Rogan, stick your pickle movie where the sun don’t shine

I had a dream last night—or was it a nightmare?

It opened with me seated in Seth Rogan’s Hollywood mansion.

I rested comfortably in his large home-movie theater.

How do I know it was Seth’s home?

Well, the movie posters on the walls were big clues:

The Forty-Year-Old Virgin;

Knocked Up;

Superbad;

Pineapple Express.

Seth was seated next to me as we watched “An American Pickle” on his humongous 110 inch screen.

Five surround sound speakers beautifully amplified the music and dialogue.

In my cinema-styled chair, I munched on hot buttered-pop corn and slurped on an ice cold Coke.

When the movie finally ended, my mood was as sour as an artisanal Brooklyn pickle.

I thought, “Now’s my time to throw some sarcastic shit at this schmendrick.”

“Seth, I got a great idea for your next movie. I know you don’t like unsolicited advice but hear me out.”

“I’ll bite. Mort, what’s your idea?”

“Well it is pretty implausible but it’s your type of film.

The Opening Scene:

Place: Warsaw, Poland:

Date: August 31, 1939.

Action: Orthodox Jew, who looks like you, but in his mid-thirties, with Tevya-length beard, goes to sleep in his creaky old bed next to his wife.

Next Scene: He wakes up in a bed, in NYC, in his great grandson’s co-op, in 2020.

And here’s the implausible part of the movie, for the rest of the film, Mr. Orthodox Jew never learns about the Shoah or the birth of the State of Israel.

Rogan remained silent.

I can’t read his face, so after a long pause I asked, “Seth, what do ya think?”

“Mort, that’s way too implausible. No one would buy that premise. It sounds like a bad episode of the Twilight Zone.”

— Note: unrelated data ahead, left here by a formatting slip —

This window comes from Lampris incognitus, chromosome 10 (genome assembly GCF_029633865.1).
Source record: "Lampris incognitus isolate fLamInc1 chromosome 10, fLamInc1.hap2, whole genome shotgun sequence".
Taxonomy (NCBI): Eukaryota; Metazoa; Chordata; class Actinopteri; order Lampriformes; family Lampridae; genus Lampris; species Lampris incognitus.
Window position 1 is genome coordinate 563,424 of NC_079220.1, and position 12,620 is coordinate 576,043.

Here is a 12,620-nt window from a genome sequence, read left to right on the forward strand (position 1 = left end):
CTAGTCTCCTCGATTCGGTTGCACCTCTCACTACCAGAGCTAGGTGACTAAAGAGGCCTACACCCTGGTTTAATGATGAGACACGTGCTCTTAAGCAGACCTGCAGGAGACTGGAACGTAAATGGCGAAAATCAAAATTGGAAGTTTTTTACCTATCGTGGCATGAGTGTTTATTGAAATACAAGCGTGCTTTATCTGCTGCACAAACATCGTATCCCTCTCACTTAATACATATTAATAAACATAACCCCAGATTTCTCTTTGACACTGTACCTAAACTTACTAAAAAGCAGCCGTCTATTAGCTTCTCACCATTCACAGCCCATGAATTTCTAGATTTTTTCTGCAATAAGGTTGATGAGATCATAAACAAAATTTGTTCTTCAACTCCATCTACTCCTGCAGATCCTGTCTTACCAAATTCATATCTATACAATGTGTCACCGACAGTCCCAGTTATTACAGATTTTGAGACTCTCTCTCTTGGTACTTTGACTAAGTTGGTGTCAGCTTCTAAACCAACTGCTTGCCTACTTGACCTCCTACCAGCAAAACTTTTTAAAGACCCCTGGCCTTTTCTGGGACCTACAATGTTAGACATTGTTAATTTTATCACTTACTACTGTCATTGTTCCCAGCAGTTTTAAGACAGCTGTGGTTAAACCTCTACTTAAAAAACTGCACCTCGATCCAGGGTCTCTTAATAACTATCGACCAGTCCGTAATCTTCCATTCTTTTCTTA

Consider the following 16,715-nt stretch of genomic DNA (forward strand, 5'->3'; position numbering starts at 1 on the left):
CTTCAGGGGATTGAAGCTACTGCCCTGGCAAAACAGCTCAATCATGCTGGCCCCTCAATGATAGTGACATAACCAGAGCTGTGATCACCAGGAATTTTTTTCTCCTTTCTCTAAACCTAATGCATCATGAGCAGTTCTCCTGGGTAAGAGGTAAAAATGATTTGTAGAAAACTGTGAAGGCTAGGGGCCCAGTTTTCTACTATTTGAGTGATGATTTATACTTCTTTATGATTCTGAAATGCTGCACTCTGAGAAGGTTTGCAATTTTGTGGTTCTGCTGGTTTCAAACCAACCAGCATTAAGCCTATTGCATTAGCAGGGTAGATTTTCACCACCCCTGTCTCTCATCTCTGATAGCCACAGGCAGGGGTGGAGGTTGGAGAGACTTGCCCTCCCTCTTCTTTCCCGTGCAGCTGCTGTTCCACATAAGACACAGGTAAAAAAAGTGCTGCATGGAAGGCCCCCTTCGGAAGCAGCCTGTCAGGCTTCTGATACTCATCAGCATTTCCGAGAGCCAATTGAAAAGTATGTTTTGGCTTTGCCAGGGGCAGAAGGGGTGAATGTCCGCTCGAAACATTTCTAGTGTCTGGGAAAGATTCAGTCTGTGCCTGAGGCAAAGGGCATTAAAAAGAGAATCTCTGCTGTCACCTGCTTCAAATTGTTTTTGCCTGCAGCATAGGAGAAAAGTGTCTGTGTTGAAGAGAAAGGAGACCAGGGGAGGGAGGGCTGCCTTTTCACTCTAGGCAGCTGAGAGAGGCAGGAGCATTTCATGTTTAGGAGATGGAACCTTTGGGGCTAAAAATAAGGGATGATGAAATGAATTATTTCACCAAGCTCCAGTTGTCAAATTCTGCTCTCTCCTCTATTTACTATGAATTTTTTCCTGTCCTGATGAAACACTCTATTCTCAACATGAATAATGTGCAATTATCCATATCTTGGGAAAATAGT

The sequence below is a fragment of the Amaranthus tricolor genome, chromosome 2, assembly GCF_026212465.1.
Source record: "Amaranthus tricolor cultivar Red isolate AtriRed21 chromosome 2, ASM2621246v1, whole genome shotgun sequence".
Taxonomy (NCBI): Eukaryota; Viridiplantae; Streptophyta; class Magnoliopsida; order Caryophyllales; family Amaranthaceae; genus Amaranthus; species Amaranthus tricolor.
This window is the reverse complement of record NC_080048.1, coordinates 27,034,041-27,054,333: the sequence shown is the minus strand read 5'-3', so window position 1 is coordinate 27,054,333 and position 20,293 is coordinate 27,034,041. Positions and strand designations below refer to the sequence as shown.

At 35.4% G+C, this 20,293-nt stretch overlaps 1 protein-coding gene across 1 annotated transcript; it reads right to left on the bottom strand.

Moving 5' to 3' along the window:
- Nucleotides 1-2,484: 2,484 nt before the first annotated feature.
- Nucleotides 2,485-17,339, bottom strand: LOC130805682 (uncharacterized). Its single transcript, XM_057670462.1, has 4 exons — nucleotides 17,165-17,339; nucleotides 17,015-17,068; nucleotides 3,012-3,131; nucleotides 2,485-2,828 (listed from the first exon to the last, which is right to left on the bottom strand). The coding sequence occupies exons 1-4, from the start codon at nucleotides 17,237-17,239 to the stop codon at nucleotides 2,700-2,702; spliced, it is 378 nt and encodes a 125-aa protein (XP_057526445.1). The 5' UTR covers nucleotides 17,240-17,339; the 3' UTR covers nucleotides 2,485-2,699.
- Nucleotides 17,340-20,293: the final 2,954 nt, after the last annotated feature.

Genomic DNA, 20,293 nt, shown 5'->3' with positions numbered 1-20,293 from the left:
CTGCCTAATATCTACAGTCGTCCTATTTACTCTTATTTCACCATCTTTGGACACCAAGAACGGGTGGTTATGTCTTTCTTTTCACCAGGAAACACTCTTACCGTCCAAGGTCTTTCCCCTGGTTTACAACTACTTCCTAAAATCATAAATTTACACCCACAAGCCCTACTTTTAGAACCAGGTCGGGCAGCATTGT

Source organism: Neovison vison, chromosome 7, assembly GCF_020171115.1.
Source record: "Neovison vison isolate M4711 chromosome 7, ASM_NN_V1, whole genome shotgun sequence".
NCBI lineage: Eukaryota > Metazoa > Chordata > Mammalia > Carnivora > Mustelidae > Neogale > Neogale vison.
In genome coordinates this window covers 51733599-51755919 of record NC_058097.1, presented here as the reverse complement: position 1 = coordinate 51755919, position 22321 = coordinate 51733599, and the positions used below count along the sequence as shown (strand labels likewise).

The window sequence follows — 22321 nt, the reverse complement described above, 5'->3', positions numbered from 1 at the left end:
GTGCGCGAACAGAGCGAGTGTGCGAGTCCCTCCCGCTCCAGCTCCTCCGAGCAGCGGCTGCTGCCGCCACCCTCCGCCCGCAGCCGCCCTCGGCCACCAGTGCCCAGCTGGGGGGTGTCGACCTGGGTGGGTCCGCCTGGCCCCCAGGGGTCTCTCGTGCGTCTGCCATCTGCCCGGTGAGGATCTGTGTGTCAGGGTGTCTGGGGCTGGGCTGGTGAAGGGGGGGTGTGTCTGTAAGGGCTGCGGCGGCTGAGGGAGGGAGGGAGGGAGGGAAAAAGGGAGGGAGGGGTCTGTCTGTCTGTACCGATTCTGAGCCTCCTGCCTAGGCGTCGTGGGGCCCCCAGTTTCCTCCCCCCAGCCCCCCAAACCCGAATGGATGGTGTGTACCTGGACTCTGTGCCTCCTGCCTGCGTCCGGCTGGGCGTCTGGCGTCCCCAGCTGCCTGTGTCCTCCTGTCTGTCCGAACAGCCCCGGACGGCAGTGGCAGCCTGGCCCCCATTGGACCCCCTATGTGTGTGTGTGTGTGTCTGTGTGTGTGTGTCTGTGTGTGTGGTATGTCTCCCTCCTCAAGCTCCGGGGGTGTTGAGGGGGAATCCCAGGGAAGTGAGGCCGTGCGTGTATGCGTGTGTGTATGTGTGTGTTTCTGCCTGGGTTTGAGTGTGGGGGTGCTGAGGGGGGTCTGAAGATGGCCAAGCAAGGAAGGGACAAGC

“Seth, you don’t know these Jewish-American Millennials and these Generation Z kids. They’re three generations removed from the genocide. They know next to nothing about the Holocaust and even less about Israel. They’re a bunch of bagel-and-lox-eating Jews. As long as the movie is heart-warming and has a few laughs they’ll be in your audience.”

“Mort, that one of the dumbest movie ideas I have ever heard. Who would cough up $20 million to make that piece of dreck like that?”

Before I could answer Seth, I awoke in my creaky bed, stretched and smiled.

Well at least in my dreams, I can tell Rogan to stick his pickle movie where the sun don’t shine.

 

About the Author
Florida's Jewish short-story writer, speaker, film producer and retired attorney. He has authored, "A Hebraic Obsession", "The Hanukkah Bunny" and "The Greatest Gift." He produced an award-winning short film entitled, "The Stairs". Movie can be viewed on my TOI blog. Mort is a correspondent for the Fort Lauderdale Sun Sentinel Jewish Journal.
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